Tuesday, October 29, 2013

29/10/2013: Employment & GVA: Impact of the Crisis on European Cities

Via BusinessInsider: http://www.businessinsider.com/europes-cities-in-one-chart-2013-10 Here's a chart showing the impact of the crisis on major cities:

Notice the position of Dublin as the second or third most adversely impacted city. And notice our position in terms of GVA (Gross Value Added) growth. We also represent the worst-impacted small city in the sample. Stripping out the positive effects of growth in MNCs-driven services exports and superficial transfer pricing boom delivered by the likes of Amazon, Google et al, we would be much closer to Athens in terms of overall impact.


Brian O' Hanlon said...


How does this make sense? I know that the data tells the story that is on the ground. But how come it happened that Dublin became a 'destination point' within Europe and the globe for so long recently, and then it just happens to fall off a cliff overnight?

It is like every time, Dublin as a city tries to make something of itself, it gets severely hammered, by its bigger brother, the island of Ireland.

And that is what has happened in the last few years.

At the same time as the administration will have it as their place of residence, they also want to drag it down to whatever appalling standard is deemed to be good enough for the 'rest of the island'.

Dublin is a kind of place, that always could have made something of itself, except it couldn't get very far because it had a less ambitious society at large, dragging it back down.

I have heard many people, from diverse backgrounds give their opinion of Dublin in recent years, and very few people have anything complimentary to say.

But to me, that is maybe the wrong way to look at it.

I think, the only crime that Dublin as a city ever committed, was being part of something called Ireland. While all of the talk throughout the 1990s and going into the 2000s, was about Dublin being a 'global' city, and a European city. And we all bent over back ways to make it into something of that nature.

As long as Dublin is tied to something called Ireland, it will always be a whipping boy, as far as I am concerned.

And it goes back a long, long ways too. It is not the first time that Dublin has fallen off of a cliff. It happened after the last big building boom too, in the Georgian days.

I blogged about this a long while ago too, and I came to a strong conclusion, that trying to define policy for somewhere such as Dublin, and for someplace like the western part of the island, is a fool's errand.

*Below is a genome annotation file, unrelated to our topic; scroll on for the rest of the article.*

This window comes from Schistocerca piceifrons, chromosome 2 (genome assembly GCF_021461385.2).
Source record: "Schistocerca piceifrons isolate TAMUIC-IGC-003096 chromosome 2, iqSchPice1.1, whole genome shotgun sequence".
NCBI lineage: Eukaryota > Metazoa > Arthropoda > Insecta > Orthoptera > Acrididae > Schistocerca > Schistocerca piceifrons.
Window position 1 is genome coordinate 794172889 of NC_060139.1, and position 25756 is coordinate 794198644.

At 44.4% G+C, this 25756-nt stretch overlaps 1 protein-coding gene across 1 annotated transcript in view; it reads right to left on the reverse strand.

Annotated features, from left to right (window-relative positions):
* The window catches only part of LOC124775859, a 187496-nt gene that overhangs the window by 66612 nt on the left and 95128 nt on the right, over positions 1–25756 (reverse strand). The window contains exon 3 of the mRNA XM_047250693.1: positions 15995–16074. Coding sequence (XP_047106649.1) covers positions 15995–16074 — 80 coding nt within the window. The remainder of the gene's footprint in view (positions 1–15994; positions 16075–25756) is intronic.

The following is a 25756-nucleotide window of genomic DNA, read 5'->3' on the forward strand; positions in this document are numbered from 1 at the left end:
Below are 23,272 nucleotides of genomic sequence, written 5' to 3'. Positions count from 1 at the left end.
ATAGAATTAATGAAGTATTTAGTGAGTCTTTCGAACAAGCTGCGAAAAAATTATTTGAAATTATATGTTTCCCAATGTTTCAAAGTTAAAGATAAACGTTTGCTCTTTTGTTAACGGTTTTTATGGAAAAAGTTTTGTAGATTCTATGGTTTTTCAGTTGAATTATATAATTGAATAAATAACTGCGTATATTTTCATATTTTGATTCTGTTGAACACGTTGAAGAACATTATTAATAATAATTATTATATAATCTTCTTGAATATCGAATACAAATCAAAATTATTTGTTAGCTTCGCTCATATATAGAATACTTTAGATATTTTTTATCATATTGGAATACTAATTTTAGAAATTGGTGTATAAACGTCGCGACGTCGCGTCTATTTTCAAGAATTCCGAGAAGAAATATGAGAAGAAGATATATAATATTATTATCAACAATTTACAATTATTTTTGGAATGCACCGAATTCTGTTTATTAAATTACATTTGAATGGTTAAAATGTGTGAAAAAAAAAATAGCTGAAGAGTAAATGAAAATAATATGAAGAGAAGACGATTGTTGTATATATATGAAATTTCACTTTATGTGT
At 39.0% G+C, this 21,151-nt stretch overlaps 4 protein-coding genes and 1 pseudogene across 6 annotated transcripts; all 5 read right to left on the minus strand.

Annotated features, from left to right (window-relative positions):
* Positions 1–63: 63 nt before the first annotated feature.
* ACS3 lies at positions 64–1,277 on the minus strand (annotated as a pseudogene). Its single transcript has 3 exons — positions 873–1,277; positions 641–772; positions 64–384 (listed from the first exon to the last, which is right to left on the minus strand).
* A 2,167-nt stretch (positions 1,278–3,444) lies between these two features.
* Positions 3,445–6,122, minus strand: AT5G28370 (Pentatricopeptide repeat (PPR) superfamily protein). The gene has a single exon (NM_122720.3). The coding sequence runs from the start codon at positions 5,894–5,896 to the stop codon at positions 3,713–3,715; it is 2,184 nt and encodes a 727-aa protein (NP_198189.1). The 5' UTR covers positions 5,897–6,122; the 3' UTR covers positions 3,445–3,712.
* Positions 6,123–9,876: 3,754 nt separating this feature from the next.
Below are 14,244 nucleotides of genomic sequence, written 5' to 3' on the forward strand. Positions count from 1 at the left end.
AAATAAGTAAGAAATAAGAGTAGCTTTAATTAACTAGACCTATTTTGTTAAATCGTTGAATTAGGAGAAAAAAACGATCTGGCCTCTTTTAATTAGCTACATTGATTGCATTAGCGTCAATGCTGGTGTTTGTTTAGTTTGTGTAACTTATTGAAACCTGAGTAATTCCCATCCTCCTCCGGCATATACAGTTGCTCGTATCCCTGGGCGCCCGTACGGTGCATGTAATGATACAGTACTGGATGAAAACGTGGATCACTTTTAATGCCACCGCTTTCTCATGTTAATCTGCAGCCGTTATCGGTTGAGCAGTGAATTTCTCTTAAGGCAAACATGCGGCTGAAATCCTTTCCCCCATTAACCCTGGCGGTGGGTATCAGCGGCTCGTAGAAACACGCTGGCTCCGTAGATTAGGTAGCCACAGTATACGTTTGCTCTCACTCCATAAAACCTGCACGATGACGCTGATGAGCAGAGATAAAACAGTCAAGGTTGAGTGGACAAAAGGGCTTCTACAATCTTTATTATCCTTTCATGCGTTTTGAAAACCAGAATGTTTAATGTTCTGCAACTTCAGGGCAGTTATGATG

The quicker that Dublin gets its autonomy for Ireland, and the rest of Ireland gets itself on its own path, it would be by far the better for everyone.

But as a street vendor in Dublin once said to me, the culshee's run this town. Dublin has always been the place, where Mayo, or Cork or somewhere had to come to it, and take it over. And the reason, is something that no one can ever seem to figure out.

And by 'taking it over', I mean, its like find some tiny little intersection of the venn diagram, where some of the interests of Dublin city, might coincide with the interests of the island at large, . . . and that is what we normally refer to as 'leading the country'.

But the fact is, it's not leading and never was. And it goes back centuries into our history. Centuries.

Thinking about Dublin and Ireland, is sort of like thinking about Hong Kong and mainland China. Except in that case, they don't try to find something that works for Hong Kong, and then works for the rest of Asia.

Brian O' Hanlon said...

When the so-called 'crisis' hit in 2008, Dublin was already re-organizing itself to create new kinds of enterprise and sustain itself in many new and interesting ways.

The problems that parts of Ireland, other than Dublin city had, had existed a long time prior to 2008. When the 'crisis' hit us in 2008, it gave politicians the perfect excuse to blame opportunity to mis-interpret those problems, which had existed in the larger island of Ireland, and simply explain it away as the crisis.

We then go through this ineffectual process, where we try to merge the two problems together - the longer term ones of the island of Ireland, and the shorter term ones of Dublin as a city.

In other words, Dublin as a city doesn't see any of the sort of thinking that it requires. And the larger and deeper problems of the remainder of the island of Ireland, are not approached in the right manner either.

The national level governments in Ireland, like to be located in Dublin city, because of the fact that they can point to short term measures that the city is taking to fix itself - and say, look, this is what we are doing for the island as a whole.

And you see the problem?

Even though, nothing substantial is being done for the island at large, Dublin is always there to provide the examples of success stories at national level government. And when Dublin as a city is genuinely doing well, it gets draged back down by the failure or inability to address the problems of the island at large.

One can see how in Ireland, how the political class and their clever PR goons are constantly working this window dressing sort of angle, as a means to salvaging their own credibility.